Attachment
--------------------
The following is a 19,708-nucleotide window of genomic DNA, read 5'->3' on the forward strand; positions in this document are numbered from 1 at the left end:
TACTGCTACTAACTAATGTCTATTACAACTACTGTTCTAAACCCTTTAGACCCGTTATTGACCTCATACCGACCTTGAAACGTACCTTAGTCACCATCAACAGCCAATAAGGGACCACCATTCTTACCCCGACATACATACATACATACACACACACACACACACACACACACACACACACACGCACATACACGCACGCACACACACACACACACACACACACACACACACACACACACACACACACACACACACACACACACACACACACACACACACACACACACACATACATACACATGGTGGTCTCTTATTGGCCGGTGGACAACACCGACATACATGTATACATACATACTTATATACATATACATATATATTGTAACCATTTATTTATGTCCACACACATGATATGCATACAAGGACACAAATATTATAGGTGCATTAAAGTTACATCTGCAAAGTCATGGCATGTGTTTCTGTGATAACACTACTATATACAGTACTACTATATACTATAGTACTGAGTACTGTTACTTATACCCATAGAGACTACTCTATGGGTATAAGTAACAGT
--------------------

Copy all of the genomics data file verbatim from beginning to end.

The following is a 19,708-nucleotide window of genomic DNA, read 5'->3' on the forward strand; positions in this document are numbered from 1 at the left end:
TACTGCTACTAACTAATGTCTATTACAACTACTGTTCTAAACCCTTTAGACCCGTTATTGACCTCATACCGACCTTGAAACGTACCTTAGTCACCATCAACAGCCAATAAGGGACCACCATTCTTACCCCGACATACATACATACATACACACACACACACACACACACACACACACACACACGCACATACACGCACGCACACACACACACACACACACACACACACACACACACACACACACACACACACACACACACACACACACACACACACACACACACACACACATACATACACATGGTGGTCTCTTATTGGCCGGTGGACAACACCGACATACATGTATACATACATACTTATATACATATACATATATATTGTAACCATTTATTTATGTCCACACACATGATATGCATACAAGGACACAAATATTATAGGTGCATTAAAGTTACATCTGCAAAGTCATGGCATGTGTTTCTGTGATAACACTACTATATACAGTACTACTATATACTATAGTACTGAGTACTGTTACTTATACCCATAGAGACTACTCTATGGGTATAAGTAACAGT